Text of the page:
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"In France, there have alway been sauces, which is to say that the Franks and the Gauls moistened their food with a flavored liquid.These early sauces, spiced and pungent, sweet and sour, do not, however, qualify as ancestors of what we know today as French sauces.The first French cookbook, the celebrated Viandier of Taillevent (whose real name was Guillaume Tirel), provides ample proof that the fourteenth century still dotes on Oriental tastes.A typical Taillevent sauce for roasts consisted of mustard, red wine, powdered cinnamon, and sugar. On the other hand, we do detect the beginnings of what we sould call sauce in Taillevent's coulis, broths thickened with cream, butter, and egg yolks, which served as the basis of the soups so popular at the time.Tather, they-- and the sauces served in France until the beginning of the modern period--were a continuation of Roman and Mediterranean practice.Garum, the basic Roman sauce, was made from fermented fish.One of the oldest sauce-type references (albeit fuzzy) is Ancient Roman Garum/Liquamen.Classic French Mother sauces were created in the 17th century (La Varenne)& codified in the 18th/19th (Caremen/Escoffier).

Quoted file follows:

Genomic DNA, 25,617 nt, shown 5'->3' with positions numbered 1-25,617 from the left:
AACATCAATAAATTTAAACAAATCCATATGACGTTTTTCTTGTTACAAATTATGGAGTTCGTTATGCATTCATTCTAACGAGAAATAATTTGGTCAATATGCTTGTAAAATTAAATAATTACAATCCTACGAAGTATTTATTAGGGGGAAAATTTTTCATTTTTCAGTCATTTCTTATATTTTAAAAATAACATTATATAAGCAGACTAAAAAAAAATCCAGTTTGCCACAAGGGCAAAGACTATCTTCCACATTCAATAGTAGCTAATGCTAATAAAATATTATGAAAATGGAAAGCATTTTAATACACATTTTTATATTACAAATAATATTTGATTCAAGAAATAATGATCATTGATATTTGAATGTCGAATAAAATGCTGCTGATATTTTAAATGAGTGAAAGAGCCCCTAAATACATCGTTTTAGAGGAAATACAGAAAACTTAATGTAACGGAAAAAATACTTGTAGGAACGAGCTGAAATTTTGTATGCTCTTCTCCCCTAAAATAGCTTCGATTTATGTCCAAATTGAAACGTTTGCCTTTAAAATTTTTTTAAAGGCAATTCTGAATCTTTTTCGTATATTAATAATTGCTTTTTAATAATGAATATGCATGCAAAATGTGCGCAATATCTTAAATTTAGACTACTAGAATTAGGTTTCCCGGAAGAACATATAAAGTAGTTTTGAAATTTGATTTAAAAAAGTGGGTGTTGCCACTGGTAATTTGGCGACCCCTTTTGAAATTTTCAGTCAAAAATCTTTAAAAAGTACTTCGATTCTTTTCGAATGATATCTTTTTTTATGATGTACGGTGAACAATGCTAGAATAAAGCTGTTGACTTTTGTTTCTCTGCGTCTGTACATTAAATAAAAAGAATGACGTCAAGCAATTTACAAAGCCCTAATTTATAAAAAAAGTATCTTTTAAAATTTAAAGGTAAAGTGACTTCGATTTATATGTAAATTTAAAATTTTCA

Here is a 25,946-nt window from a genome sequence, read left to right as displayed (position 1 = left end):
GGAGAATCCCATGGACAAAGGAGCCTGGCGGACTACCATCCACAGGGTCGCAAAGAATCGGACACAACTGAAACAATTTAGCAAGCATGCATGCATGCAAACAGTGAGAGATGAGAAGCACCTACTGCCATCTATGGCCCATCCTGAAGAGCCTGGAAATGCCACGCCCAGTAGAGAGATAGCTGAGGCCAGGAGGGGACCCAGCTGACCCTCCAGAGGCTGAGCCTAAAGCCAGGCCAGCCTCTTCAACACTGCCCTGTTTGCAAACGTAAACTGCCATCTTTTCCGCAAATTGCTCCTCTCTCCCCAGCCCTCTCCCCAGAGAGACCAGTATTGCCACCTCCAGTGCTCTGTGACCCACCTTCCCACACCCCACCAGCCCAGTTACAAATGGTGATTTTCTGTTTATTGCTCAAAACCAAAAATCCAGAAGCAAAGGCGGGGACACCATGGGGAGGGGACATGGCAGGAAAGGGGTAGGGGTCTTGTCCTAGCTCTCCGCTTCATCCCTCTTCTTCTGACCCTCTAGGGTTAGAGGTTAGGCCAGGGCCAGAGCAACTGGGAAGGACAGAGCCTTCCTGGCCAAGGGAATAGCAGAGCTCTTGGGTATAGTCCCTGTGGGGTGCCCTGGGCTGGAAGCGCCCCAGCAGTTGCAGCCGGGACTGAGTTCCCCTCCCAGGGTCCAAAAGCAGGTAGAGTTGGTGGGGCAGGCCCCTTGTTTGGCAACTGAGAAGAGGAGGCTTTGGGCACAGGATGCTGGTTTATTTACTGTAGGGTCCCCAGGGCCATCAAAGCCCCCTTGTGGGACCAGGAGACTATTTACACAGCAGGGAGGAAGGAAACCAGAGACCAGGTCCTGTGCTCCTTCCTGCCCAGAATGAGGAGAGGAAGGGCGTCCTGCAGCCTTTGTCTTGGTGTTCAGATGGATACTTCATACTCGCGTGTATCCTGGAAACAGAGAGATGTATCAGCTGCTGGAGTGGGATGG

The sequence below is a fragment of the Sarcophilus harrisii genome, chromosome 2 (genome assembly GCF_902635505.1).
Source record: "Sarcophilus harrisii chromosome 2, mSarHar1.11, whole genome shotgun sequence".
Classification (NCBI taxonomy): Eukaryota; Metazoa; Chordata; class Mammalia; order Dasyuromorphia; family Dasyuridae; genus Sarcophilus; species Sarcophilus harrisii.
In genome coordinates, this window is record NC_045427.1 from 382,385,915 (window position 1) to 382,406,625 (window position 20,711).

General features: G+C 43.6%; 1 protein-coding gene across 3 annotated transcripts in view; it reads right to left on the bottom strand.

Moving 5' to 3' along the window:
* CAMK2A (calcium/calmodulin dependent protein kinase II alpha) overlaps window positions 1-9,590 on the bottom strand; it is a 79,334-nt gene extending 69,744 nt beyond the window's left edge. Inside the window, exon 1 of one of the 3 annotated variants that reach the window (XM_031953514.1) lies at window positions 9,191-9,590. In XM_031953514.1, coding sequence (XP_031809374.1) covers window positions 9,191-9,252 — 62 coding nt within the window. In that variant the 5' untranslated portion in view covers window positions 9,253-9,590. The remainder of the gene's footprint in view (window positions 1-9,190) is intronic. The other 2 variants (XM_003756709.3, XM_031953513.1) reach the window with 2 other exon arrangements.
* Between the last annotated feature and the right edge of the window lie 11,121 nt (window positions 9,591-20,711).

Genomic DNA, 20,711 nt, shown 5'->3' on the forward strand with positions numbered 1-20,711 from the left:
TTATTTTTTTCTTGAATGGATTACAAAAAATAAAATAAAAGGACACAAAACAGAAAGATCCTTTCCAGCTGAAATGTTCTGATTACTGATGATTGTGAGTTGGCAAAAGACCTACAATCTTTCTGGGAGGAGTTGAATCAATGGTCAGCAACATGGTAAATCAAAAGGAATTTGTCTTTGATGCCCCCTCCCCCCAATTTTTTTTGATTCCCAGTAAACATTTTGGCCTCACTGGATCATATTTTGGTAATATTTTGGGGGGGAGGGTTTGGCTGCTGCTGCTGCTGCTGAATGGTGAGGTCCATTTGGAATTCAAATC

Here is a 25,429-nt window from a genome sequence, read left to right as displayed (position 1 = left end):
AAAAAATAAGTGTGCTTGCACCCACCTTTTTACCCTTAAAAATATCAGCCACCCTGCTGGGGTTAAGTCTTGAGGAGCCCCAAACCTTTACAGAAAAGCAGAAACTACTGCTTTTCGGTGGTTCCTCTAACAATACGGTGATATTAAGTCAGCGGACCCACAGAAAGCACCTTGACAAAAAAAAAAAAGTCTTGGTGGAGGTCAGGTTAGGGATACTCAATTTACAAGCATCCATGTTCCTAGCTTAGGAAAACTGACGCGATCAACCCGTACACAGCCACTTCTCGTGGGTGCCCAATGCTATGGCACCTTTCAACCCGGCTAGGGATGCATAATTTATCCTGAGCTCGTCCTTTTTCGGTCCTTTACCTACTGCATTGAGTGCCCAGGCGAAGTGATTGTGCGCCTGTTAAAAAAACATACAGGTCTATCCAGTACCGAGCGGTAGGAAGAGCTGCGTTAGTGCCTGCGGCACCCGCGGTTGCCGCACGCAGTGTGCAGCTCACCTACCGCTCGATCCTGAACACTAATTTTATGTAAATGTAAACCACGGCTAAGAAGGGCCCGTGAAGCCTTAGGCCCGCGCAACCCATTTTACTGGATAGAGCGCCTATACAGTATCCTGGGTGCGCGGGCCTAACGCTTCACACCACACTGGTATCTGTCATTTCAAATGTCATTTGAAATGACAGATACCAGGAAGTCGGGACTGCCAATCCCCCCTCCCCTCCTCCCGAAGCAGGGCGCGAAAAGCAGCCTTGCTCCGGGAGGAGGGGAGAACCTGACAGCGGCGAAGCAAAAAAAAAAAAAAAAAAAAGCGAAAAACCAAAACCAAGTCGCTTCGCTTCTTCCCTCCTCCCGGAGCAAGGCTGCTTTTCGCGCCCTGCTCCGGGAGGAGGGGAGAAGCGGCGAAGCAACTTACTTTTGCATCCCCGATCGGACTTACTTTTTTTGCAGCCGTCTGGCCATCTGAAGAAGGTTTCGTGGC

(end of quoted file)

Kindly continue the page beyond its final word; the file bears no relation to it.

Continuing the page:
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), chicken with blanc-mange, mutton shoulder with capers, loin of veal 'mustardized'..powdered ginger, and myriad salted fish.

in any case, it is clear that the concept of serving food with sauce had not taken hold in Rabelais's time, nor was it usual to build a sauce on a base of stock or coulis...

Which were fermented together with the intestines of larger fish such as tuna, and it was included in a wide range of recipes.

Its name was derived from a Greek term for a sort of fish, garos." ---An A-Z of Food & Drink, John Ayto [Oxford University Press: Oxford] 2002 (p.138) "Garum...


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